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Karakuri Tansu
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Teruaki Nakashima
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Karakuri Doll
The modern karakuri tansu (a chest of drawers with a trick mechanism) originated from funa-tansu, which was an ancient type of chest that sailors used from the late Edo period to the beginning of Meiji period (around 1790-1900).
It was not merely chest to them, but a special storage space for keeping important documents, valuables and money on their voyage. The traders of those days used the ships to purchase a large stock of commodities for sale at local markets.
The first funa-tansu was made about five hundred years ago by Kumenosuke Enokizu, who was a servant of Yoshiharu Ashikaga, the twelfth shogun. Further developments were made with funa-tansu later, when the shipping business flourished and sailors started using them to store their personal belongings. At first used mainly by the captain as a strongbox to store valuables, the funa-tansu gradually came to be used by all of the crew members. The shipping voyages up and down the Japan Sea coast were so profitable that they spurred the development of more and more elaborate chests. Gorgeous funa-tansu were manufactured in great numbers as the traders flourished, and they became status symbols among the sailors.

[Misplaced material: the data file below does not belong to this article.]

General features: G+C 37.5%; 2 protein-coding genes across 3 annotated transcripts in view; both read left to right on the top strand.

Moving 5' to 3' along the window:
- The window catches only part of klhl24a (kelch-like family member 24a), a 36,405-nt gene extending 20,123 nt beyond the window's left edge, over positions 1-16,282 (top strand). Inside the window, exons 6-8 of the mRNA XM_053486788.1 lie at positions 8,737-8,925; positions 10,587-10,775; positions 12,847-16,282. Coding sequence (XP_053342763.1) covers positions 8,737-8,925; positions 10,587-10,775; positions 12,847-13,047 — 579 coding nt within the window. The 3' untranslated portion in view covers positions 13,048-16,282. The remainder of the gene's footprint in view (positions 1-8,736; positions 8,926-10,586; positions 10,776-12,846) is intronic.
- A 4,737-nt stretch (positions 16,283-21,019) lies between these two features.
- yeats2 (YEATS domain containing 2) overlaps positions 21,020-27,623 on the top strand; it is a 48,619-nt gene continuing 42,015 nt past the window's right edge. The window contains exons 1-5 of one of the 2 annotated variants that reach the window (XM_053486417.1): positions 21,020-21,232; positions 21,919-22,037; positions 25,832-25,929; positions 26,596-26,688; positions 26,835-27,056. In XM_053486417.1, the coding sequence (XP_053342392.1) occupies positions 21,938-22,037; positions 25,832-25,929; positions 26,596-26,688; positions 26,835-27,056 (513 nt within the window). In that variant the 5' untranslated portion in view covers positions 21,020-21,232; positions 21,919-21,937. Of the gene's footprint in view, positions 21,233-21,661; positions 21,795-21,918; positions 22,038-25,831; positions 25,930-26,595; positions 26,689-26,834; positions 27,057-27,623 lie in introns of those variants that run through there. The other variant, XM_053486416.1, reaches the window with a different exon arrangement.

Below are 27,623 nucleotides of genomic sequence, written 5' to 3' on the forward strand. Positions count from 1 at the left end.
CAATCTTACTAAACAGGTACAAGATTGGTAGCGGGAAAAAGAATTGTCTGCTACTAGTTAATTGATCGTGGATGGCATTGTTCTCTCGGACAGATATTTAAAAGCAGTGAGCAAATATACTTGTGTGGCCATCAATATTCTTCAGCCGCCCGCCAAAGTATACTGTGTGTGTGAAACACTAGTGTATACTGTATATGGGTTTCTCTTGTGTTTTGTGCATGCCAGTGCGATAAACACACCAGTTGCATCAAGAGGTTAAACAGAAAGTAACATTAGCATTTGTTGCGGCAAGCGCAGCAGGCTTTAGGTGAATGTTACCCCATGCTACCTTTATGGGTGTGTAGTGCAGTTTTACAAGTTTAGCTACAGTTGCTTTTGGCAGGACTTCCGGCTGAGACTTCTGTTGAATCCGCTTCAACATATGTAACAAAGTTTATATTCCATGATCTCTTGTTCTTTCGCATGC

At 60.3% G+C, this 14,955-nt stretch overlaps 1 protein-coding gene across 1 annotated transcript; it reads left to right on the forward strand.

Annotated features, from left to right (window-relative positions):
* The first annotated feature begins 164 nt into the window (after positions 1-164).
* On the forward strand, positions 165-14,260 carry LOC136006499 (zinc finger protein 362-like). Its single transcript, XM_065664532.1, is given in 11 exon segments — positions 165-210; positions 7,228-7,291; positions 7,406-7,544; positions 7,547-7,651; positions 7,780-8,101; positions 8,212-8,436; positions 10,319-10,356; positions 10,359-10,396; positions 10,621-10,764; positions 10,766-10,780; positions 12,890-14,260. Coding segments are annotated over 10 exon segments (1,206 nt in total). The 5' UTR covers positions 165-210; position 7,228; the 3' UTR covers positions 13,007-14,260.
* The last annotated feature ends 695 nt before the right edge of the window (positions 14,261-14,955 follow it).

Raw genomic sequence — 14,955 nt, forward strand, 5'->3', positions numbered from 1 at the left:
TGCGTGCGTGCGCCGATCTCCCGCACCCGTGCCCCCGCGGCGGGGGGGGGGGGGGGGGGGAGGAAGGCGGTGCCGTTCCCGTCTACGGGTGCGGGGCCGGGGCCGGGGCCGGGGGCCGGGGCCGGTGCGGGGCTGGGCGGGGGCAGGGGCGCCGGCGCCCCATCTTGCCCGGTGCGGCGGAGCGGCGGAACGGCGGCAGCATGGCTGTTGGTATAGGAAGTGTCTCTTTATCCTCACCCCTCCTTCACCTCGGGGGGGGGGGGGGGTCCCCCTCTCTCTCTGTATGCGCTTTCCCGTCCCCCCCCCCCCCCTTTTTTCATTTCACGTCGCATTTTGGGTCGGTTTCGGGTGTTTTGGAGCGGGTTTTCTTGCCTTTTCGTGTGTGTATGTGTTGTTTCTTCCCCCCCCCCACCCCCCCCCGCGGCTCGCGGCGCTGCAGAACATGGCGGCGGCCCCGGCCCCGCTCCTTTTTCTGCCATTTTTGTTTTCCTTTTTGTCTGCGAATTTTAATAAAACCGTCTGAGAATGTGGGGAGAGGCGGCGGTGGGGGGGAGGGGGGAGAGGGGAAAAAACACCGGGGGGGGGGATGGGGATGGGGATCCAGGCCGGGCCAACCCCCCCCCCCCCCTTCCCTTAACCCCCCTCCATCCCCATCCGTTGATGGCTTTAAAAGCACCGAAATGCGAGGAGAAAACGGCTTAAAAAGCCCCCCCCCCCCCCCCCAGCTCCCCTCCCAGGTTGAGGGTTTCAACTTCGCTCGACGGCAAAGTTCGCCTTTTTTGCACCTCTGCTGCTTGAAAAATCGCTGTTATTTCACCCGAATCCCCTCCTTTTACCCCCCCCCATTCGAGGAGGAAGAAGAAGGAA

Two types of funa-tansu used as cashboxes, kakesuzu and chobako, were especially prized. Manufacturers added various decorations and karakuri mechanisms to satisfy the need for security. At that time, it took 2 - 3 months for three people to create one funa-tansu: a carpenter who made the cabinetwork, a smith who made the locks and metal fittings, and an artisan who painted the finish.

Data: Osaka Maritime Museum

They made metal fittings with beautiful decoration, coated zelkova wood many times over, and used a classic technique of timbering to avoid damages to the exterior. For the interior, they used paulownia wood which could float on the water. Most important of all, the karakuri mechanisms they used instead of locks were more sophisticated than ever. These manufacturing techniques, especially the detailed cabinetwork and karakuri techniques, were important developments with far-reaching effects. In 1889, when railways were built throughout the country, trading voyages along the coast began to decrease, resulting in the eventual decline of funa-tansu. Although it is true that funa-tansu became obsolete for historical reasons, we still have to admire their quality and worth.

Funa-tansu were the product of knowledge and research by generations of Edo craftsmen. Artisans have not only faithfully recreated the funa-tansu of the past, but also infused them with original ideas to create the karakuri tansu we have today.

 
 
       

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